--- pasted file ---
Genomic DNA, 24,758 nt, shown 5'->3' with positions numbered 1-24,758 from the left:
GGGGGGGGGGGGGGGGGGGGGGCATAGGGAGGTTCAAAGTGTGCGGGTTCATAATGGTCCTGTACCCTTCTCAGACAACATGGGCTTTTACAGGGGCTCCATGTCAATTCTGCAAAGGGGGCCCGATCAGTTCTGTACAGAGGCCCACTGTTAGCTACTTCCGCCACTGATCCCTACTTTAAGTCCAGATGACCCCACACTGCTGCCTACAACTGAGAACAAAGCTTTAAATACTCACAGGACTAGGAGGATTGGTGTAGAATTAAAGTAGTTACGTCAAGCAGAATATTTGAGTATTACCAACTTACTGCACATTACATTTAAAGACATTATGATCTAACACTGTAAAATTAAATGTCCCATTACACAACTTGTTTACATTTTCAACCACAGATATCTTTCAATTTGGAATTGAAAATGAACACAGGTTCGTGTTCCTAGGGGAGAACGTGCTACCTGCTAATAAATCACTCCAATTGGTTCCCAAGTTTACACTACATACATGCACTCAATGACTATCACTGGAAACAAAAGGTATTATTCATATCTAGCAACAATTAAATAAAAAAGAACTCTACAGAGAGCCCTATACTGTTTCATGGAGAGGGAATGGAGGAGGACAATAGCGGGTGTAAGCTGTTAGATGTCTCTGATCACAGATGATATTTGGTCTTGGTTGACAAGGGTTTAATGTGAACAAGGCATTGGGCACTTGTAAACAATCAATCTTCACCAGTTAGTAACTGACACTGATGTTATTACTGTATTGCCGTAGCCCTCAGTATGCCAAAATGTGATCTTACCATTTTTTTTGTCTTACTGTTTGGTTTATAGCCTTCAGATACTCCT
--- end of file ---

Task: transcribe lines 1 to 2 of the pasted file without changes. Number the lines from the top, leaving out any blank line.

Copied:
Genomic DNA, 24,758 nt, shown 5'->3' with positions numbered 1-24,758 from the left:
GGGGGGGGGGGGGGGGGGGGGGCATAGGGAGGTTCAAAGTGTGCGGGTTCATAATGGTCCTGTACCCTTCTCAGACAACATGGGCTTTTACAGGGGCTCCATGTCAATTCTGCAAAGGGGGCCCGATCAGTTCTGTACAGAGGCCCACTGTTAGCTACTTCCGCCACTGATCCCTACTTTAAGTCCAGATGACCCCACACTGCTGCCTACAACTGAGAACAAAGCTTTAAATACTCACAGGACTAGGAGGATTGGTGTAGAATTAAAGTAGTTACGTCAAGCAGAATATTTGAGTATTACCAACTTACTGCACATTACATTTAAAGACATTATGATCTAACACTGTAAAATTAAATGTCCCATTACACAACTTGTTTACATTTTCAACCACAGATATCTTTCAATTTGGAATTGAAAATGAACACAGGTTCGTGTTCCTAGGGGAGAACGTGCTACCTGCTAATAAATCACTCCAATTGGTTCCCAAGTTTACACTACATACATGCACTCAATGACTATCACTGGAAACAAAAGGTATTATTCATATCTAGCAACAATTAAATAAAAAAGAACTCTACAGAGAGCCCTATACTGTTTCATGGAGAGGGAATGGAGGAGGACAATAGCGGGTGTAAGCTGTTAGATGTCTCTGATCACAGATGATATTTGGTCTTGGTTGACAAGGGTTTAATGTGAACAAGGCATTGGGCACTTGTAAACAATCAATCTTCACCAGTTAGTAACTGACACTGATGTTATTACTGTATTGCCGTAGCCCTCAGTATGCCAAAATGTGATCTTACCATTTTTTTTGTCTTACTGTTTGGTTTATAGCCTTCAGATACTCCT